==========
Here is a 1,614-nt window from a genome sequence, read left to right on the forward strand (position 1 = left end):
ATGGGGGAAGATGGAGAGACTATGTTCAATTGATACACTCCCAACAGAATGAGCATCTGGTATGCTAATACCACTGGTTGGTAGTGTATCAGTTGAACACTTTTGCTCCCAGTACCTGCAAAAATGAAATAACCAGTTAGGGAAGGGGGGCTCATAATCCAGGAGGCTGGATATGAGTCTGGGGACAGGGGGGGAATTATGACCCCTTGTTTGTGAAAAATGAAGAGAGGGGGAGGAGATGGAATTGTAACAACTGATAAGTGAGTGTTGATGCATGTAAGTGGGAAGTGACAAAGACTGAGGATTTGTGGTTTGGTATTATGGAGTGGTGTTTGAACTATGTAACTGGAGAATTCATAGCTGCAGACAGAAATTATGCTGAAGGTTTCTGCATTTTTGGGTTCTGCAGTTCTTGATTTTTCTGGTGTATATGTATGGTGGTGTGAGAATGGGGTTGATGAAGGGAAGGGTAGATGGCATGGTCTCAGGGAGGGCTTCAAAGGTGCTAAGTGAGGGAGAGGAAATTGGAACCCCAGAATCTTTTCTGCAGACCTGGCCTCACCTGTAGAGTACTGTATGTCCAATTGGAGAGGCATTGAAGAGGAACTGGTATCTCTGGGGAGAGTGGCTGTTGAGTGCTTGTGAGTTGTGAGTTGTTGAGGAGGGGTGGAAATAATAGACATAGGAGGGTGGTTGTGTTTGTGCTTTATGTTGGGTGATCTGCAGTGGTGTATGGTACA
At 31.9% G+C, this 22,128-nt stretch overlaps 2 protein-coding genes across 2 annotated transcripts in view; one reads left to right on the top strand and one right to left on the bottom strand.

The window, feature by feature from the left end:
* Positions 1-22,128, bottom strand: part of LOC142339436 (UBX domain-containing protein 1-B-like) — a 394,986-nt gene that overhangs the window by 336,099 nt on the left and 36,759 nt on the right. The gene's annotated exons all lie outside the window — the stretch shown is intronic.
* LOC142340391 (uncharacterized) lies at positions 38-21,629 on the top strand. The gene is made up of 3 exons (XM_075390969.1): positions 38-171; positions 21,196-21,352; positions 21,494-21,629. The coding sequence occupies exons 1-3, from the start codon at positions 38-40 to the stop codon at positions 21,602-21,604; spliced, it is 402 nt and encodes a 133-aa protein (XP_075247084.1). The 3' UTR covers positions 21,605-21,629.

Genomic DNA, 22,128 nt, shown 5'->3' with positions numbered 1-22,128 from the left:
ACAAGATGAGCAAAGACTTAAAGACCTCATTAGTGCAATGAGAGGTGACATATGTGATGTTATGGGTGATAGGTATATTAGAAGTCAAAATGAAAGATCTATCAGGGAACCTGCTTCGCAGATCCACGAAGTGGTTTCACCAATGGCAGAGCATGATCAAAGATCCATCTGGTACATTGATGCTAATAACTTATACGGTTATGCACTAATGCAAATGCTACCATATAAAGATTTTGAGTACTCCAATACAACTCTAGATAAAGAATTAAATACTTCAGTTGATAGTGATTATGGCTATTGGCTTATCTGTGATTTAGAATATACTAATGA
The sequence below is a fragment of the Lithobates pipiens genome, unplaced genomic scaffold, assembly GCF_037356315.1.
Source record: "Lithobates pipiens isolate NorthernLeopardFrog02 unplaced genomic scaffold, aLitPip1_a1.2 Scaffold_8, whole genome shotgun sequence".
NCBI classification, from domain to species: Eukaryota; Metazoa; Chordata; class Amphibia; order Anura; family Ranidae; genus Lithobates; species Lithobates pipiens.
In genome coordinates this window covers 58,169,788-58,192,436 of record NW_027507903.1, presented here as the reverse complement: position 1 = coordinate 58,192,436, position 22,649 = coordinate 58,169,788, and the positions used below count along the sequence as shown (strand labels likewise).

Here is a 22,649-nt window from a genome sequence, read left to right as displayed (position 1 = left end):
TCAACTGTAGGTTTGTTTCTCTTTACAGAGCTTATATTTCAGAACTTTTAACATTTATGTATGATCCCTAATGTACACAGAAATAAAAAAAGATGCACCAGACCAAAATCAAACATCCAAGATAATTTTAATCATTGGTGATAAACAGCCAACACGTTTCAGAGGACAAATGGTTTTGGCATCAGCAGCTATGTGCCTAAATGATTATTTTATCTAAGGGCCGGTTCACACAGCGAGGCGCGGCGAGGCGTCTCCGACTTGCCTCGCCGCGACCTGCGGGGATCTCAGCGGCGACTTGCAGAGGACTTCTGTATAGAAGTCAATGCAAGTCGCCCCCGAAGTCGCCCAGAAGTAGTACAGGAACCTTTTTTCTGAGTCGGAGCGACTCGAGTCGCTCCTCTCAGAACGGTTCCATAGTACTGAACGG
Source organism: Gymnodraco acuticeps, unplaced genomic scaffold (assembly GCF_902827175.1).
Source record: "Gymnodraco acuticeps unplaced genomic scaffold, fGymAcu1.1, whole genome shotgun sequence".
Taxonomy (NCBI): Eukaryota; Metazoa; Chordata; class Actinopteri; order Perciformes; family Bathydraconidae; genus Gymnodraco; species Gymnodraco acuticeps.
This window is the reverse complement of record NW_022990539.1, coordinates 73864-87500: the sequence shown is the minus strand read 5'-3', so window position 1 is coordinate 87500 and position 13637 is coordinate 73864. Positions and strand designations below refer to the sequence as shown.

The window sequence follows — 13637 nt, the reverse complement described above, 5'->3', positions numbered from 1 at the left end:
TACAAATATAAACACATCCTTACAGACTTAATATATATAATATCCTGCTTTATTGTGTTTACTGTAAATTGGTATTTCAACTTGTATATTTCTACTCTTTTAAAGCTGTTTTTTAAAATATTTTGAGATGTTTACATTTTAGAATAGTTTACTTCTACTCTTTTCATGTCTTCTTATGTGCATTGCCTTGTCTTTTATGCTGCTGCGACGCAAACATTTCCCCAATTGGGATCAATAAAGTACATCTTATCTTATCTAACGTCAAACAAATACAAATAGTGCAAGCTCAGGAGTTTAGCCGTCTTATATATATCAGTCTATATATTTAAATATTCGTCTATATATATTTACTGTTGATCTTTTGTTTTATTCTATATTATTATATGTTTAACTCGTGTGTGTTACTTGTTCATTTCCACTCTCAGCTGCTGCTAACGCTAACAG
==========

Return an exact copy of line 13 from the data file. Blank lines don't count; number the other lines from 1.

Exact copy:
Here is a 22,649-nt window from a genome sequence, read left to right as displayed (position 1 = left end):